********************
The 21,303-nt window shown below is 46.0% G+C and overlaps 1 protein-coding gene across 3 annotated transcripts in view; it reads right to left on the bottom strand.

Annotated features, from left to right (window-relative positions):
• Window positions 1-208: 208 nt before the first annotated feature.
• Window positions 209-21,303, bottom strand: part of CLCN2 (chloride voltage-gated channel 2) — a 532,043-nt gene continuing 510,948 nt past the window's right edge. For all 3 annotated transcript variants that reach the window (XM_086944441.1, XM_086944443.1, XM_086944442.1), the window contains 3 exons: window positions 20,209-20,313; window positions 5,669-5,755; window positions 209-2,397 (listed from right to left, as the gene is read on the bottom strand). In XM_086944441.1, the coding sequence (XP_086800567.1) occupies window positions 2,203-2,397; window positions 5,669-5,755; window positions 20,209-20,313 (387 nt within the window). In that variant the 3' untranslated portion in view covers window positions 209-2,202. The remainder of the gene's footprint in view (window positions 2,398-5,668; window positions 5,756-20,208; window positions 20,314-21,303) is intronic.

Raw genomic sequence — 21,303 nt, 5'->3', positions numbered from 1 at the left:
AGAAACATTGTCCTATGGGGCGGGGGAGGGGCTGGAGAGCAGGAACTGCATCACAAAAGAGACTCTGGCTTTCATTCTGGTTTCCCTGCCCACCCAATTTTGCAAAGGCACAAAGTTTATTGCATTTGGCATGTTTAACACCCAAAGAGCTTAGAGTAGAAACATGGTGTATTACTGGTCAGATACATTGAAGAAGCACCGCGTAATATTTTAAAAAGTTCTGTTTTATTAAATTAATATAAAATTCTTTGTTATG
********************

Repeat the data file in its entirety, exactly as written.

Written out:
The 21,303-nt window shown below is 46.0% G+C and overlaps 1 protein-coding gene across 3 annotated transcripts in view; it reads right to left on the bottom strand.

Annotated features, from left to right (window-relative positions):
• Window positions 1-208: 208 nt before the first annotated feature.
• Window positions 209-21,303, bottom strand: part of CLCN2 (chloride voltage-gated channel 2) — a 532,043-nt gene continuing 510,948 nt past the window's right edge. For all 3 annotated transcript variants that reach the window (XM_086944441.1, XM_086944443.1, XM_086944442.1), the window contains 3 exons: window positions 20,209-20,313; window positions 5,669-5,755; window positions 209-2,397 (listed from right to left, as the gene is read on the bottom strand). In XM_086944441.1, the coding sequence (XP_086800567.1) occupies window positions 2,203-2,397; window positions 5,669-5,755; window positions 20,209-20,313 (387 nt within the window). In that variant the 3' untranslated portion in view covers window positions 209-2,202. The remainder of the gene's footprint in view (window positions 2,398-5,668; window positions 5,756-20,208; window positions 20,314-21,303) is intronic.

Raw genomic sequence — 21,303 nt, 5'->3', positions numbered from 1 at the left:
AGAAACATTGTCCTATGGGGCGGGGGAGGGGCTGGAGAGCAGGAACTGCATCACAAAAGAGACTCTGGCTTTCATTCTGGTTTCCCTGCCCACCCAATTTTGCAAAGGCACAAAGTTTATTGCATTTGGCATGTTTAACACCCAAAGAGCTTAGAGTAGAAACATGGTGTATTACTGGTCAGATACATTGAAGAAGCACCGCGTAATATTTTAAAAAGTTCTGTTTTATTAAATTAATATAAAATTCTTTGTTATG